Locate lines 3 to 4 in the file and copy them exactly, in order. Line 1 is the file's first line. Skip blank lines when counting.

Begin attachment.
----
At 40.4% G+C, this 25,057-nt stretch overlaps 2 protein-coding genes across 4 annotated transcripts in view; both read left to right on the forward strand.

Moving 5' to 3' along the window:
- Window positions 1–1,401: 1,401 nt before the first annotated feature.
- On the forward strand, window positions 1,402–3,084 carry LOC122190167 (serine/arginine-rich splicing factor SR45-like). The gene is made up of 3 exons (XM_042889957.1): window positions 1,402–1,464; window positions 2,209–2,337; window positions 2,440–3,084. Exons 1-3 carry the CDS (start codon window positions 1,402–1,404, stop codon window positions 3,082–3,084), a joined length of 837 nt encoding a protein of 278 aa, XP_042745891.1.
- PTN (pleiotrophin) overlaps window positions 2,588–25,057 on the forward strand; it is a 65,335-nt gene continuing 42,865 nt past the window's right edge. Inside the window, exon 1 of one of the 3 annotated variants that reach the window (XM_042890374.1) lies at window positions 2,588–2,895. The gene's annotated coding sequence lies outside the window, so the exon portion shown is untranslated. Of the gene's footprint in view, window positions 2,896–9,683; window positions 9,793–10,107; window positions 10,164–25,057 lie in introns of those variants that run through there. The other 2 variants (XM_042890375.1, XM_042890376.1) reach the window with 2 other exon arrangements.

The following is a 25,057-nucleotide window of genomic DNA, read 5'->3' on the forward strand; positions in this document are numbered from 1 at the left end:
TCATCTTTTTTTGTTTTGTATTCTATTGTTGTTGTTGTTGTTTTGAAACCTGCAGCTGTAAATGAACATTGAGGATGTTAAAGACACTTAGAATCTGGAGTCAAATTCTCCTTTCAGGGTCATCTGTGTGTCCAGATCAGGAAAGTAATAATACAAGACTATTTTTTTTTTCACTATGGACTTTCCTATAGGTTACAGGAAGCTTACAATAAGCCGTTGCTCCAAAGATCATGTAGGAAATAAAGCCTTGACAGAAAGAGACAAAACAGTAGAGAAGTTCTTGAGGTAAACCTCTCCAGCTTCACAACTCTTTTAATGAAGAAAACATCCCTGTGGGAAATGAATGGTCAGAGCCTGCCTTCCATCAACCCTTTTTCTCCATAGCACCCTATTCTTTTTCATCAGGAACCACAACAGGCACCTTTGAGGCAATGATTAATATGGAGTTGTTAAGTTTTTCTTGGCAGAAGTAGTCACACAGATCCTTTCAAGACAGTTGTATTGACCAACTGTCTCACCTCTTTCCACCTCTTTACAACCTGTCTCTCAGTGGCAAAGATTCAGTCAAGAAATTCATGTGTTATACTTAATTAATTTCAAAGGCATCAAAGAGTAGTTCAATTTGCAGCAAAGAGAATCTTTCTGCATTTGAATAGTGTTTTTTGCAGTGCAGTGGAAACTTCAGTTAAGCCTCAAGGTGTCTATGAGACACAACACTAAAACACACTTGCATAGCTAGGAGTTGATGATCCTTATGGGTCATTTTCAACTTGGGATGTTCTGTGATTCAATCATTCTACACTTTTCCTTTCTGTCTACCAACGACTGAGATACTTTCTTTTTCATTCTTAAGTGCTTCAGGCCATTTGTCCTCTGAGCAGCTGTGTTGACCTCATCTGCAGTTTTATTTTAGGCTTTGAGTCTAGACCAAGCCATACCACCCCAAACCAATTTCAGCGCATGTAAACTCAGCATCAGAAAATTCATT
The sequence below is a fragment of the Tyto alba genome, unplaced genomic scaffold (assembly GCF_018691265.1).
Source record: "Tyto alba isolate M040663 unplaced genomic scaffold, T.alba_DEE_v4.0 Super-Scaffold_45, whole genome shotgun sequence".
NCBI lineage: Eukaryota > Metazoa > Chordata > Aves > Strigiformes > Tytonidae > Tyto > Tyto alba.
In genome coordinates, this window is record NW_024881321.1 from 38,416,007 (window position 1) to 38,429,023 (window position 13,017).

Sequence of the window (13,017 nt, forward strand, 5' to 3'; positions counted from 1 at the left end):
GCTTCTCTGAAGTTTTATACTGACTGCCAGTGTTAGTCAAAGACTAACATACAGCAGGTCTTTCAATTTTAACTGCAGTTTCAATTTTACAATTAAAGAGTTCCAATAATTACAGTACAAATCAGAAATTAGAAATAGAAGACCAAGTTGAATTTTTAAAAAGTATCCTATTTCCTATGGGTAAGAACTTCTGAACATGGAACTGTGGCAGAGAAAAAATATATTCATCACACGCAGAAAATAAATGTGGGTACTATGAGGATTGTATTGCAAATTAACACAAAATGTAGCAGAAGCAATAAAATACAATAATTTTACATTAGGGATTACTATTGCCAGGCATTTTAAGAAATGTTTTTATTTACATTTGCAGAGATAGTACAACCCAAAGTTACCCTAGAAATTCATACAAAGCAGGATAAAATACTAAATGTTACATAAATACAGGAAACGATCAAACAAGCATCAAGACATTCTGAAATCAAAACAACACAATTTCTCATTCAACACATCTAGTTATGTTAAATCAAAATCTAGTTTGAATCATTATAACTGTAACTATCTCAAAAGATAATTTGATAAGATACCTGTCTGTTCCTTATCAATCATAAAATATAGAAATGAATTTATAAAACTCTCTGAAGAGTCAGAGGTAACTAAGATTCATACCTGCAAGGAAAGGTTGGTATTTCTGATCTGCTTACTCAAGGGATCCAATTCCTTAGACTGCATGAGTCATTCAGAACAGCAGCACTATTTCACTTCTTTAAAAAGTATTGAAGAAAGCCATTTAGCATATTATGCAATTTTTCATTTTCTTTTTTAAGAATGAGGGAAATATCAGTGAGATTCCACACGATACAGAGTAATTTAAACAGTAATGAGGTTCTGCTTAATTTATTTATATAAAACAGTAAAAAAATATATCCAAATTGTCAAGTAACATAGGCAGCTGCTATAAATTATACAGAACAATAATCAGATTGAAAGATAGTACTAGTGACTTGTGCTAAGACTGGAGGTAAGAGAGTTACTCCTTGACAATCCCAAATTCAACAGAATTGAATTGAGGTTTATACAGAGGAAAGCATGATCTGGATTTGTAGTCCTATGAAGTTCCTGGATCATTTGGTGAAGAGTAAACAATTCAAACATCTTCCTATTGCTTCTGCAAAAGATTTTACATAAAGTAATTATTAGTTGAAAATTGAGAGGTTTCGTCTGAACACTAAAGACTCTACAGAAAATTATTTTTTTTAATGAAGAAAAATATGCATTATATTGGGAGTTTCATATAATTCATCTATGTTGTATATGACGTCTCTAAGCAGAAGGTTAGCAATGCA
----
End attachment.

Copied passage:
- Window positions 1–1,401: 1,401 nt before the first annotated feature.
- On the forward strand, window positions 1,402–3,084 carry LOC122190167 (serine/arginine-rich splicing factor SR45-like). The gene is made up of 3 exons (XM_042889957.1): window positions 1,402–1,464; window positions 2,209–2,337; window positions 2,440–3,084. Exons 1-3 carry the CDS (start codon window positions 1,402–1,404, stop codon window positions 3,082–3,084), a joined length of 837 nt encoding a protein of 278 aa, XP_042745891.1.